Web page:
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Study links detentions to torture

The extent of suffering requires a redefinition of torture, it says.

Published March 6, 2007


Prisoners who endure poor or degrading treatment suffer much of the same long-term psychological distress as do captives who are tortured, suggests a study published Monday.

Experts point to the detention of people labeled enemy combatants by the U.S. military in Guantanamo Bay, Iraq and Afghanistan, and say the findings underscore the need for a broader definition of torture.

"What is the basis for the distinction between torture and other cruel and degrading treatment? Science should inform this debate," the study's lead author, Metin Basoglu of the Institute of Psychiatry at King's College in London, told the Associated Press in a telephone interview. The study was published in the Archives of General Psychiatry.

The Bush administration has said the United States uses legal interrogation techniques - not torture - to gain information that could head off terror attacks. It insists the United States complies with the U.N. Convention Against Torture.

Washington's definition of torture, as interpreted by the Justice Department after reports surfaced of American abuses in Guantanamo Bay, Iraq and Afghanistan, is fairly narrow.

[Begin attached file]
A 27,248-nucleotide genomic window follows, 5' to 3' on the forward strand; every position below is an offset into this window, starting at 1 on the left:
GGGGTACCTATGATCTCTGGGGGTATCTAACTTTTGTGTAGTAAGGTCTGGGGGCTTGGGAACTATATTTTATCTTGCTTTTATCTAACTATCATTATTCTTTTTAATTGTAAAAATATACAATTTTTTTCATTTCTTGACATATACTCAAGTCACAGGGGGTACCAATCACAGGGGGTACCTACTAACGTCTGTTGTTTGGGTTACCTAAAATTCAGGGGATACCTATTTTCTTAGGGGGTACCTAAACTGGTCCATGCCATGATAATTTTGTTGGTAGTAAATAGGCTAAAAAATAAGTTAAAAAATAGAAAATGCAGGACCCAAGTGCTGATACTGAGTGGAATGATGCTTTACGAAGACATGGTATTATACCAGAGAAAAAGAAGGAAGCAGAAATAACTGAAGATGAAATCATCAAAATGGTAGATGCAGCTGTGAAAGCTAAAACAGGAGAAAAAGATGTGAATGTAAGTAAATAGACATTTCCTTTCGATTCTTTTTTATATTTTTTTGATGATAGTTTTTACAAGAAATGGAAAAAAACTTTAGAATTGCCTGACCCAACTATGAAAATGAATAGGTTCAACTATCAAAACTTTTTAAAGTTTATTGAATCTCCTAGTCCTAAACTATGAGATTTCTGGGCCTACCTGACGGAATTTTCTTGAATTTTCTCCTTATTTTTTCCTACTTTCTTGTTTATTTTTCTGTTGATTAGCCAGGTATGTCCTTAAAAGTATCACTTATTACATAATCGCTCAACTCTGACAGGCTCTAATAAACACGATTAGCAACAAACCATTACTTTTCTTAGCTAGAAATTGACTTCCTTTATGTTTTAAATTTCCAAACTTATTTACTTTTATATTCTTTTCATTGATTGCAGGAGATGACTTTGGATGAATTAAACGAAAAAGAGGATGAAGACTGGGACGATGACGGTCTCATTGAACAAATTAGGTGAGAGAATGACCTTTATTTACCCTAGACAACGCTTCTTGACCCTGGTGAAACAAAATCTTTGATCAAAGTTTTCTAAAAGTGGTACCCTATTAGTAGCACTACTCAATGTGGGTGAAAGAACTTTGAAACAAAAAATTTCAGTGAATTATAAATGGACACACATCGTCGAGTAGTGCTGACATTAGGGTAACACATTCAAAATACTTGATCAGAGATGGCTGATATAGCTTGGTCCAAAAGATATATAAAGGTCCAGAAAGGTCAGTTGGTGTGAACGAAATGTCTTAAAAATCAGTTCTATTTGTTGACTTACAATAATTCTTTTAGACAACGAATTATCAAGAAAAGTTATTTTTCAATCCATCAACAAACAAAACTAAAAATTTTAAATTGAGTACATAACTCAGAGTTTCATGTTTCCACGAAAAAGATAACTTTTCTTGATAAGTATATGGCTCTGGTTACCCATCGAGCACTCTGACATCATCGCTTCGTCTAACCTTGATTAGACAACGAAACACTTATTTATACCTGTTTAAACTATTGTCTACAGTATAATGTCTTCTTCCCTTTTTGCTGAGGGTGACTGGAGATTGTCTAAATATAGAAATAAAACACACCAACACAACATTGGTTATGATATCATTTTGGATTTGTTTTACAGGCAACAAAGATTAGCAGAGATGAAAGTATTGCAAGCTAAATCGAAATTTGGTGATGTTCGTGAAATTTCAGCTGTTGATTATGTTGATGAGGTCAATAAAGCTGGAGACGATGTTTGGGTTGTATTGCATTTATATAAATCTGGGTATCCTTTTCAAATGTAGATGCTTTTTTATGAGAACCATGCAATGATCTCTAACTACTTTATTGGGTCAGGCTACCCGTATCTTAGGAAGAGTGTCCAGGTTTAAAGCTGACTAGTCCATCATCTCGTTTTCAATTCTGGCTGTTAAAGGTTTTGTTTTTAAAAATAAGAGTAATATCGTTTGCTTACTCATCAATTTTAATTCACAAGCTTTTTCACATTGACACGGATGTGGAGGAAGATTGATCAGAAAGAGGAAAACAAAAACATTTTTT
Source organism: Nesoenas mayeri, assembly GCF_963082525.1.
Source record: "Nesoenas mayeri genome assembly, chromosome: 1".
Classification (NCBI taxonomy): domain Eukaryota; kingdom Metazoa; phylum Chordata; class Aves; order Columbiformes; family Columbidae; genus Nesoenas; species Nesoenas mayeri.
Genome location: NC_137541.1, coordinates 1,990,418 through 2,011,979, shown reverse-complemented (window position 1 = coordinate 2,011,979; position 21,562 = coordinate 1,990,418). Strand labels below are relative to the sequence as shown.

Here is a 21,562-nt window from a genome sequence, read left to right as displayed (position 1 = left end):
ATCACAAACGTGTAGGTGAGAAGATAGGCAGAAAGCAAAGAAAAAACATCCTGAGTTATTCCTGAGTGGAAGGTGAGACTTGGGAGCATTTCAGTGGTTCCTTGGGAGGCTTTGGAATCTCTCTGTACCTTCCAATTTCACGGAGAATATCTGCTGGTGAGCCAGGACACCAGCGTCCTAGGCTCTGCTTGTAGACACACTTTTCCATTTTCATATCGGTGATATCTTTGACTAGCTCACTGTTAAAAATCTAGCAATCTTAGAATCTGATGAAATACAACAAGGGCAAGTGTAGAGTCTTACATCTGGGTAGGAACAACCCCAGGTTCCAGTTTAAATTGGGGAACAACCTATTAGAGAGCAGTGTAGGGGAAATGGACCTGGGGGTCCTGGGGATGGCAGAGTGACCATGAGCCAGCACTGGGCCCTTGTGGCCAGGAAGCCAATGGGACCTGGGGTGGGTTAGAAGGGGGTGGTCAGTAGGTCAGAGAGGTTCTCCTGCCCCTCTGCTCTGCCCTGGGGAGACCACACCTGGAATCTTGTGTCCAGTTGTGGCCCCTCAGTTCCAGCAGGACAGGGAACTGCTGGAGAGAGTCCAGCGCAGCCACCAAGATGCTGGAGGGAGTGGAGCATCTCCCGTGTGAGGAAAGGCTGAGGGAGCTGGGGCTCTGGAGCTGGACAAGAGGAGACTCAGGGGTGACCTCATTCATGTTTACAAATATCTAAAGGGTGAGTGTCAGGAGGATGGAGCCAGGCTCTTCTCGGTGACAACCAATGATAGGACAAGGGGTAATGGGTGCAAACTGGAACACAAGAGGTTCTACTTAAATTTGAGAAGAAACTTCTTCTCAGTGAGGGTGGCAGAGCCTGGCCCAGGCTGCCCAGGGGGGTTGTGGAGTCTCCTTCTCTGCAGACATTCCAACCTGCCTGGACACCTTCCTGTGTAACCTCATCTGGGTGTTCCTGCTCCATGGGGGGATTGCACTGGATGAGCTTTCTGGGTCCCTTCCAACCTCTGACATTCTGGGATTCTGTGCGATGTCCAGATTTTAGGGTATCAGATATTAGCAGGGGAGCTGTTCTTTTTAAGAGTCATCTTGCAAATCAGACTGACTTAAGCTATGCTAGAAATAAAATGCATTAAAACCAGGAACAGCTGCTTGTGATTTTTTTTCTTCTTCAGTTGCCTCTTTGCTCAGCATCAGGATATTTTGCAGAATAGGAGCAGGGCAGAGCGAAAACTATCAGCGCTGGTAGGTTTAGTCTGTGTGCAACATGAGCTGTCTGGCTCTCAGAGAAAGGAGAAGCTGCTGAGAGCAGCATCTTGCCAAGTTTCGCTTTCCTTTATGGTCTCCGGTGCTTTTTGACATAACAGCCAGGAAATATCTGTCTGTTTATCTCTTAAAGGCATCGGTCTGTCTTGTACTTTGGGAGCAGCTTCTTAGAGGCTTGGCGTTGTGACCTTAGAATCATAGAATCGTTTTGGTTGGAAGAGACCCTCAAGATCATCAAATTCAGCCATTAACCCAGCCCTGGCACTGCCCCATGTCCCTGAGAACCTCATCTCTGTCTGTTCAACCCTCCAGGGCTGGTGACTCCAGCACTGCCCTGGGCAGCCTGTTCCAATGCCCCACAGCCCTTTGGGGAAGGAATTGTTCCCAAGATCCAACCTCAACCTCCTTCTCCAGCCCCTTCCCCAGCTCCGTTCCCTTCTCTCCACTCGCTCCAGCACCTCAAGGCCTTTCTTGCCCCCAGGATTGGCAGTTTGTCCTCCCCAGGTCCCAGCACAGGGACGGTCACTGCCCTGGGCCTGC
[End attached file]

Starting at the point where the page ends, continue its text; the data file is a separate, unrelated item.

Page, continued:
It excludes mental pain and suffering created by acts that do not cause severe physical pain, such as blindfolding, hooding, forced nudity, isolation and deprivation of sleep or light, the researchers said, citing a Dec. 30, 2004, Justice Department memo.

The study involved interviews with 279 victims who suffered ill treatment and torture while imprisoned in the 1990s in the former Yugoslavia. "Sham executions, witnessing torture of close ones, threats of rape, fondling of genitals and isolation were associated with at least as much if not more distress than some of the physical torture stressors," the researchers wrote.


Detainees turn to high court

Lawyers for Guantanamo detainees held more than five years without charges asked the U.S. Supreme Court on Monday to step in a third time to guarantee that they can challenge their confinement in U.S. courts.

The detainees want the justices to hear their case and issue a decision before the court term ends in summer. "Not only are these questions of paramount legal importance, but the extreme and worsening plight of the Guantanamo detainees make them questions of great humanitarian urgency as well," lawyers for the detainees wrote.

The court has twice ruled that foreigners imprisoned at the U.S. naval base in Cuba can pursue their cases in American courts.

A ruling by the U.S. Court of Appeals for the D.C. Circuit last month limited the detainees' legal rights.

[Last modified March 6, 2007, 01:35:34]

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